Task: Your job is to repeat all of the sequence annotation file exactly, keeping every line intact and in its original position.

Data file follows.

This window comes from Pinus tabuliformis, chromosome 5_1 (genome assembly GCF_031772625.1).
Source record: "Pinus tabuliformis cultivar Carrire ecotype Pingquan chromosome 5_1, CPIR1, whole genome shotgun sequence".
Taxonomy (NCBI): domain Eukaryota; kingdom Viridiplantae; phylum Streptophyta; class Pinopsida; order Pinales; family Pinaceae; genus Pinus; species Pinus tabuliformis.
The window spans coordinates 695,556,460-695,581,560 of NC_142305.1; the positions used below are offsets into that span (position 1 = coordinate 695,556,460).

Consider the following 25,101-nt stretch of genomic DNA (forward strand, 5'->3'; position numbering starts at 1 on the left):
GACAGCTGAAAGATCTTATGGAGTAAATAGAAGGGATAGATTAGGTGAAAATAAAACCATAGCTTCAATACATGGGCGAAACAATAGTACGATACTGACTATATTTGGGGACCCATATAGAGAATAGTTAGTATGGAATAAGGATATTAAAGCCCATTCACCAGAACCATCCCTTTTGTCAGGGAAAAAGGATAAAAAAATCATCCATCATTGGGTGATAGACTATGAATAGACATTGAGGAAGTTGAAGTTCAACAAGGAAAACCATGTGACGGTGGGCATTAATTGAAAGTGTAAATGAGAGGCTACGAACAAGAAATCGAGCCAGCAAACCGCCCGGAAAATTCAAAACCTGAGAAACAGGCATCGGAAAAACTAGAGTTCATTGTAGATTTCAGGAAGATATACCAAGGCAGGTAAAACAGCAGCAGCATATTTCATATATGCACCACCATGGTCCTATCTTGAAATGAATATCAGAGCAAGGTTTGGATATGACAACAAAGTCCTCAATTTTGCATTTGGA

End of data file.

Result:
This window comes from Pinus tabuliformis, chromosome 5_1 (genome assembly GCF_031772625.1).
Source record: "Pinus tabuliformis cultivar Carrire ecotype Pingquan chromosome 5_1, CPIR1, whole genome shotgun sequence".
Taxonomy (NCBI): domain Eukaryota; kingdom Viridiplantae; phylum Streptophyta; class Pinopsida; order Pinales; family Pinaceae; genus Pinus; species Pinus tabuliformis.
The window spans coordinates 695,556,460-695,581,560 of NC_142305.1; the positions used below are offsets into that span (position 1 = coordinate 695,556,460).

Consider the following 25,101-nt stretch of genomic DNA (forward strand, 5'->3'; position numbering starts at 1 on the left):
GACAGCTGAAAGATCTTATGGAGTAAATAGAAGGGATAGATTAGGTGAAAATAAAACCATAGCTTCAATACATGGGCGAAACAATAGTACGATACTGACTATATTTGGGGACCCATATAGAGAATAGTTAGTATGGAATAAGGATATTAAAGCCCATTCACCAGAACCATCCCTTTTGTCAGGGAAAAAGGATAAAAAAATCATCCATCATTGGGTGATAGACTATGAATAGACATTGAGGAAGTTGAAGTTCAACAAGGAAAACCATGTGACGGTGGGCATTAATTGAAAGTGTAAATGAGAGGCTACGAACAAGAAATCGAGCCAGCAAACCGCCCGGAAAATTCAAAACCTGAGAAACAGGCATCGGAAAAACTAGAGTTCATTGTAGATTTCAGGAAGATATACCAAGGCAGGTAAAACAGCAGCAGCATATTTCATATATGCACCACCATGGTCCTATCTTGAAATGAATATCAGAGCAAGGTTTGGATATGACAACAAAGTCCTCAATTTTGCATTTGGA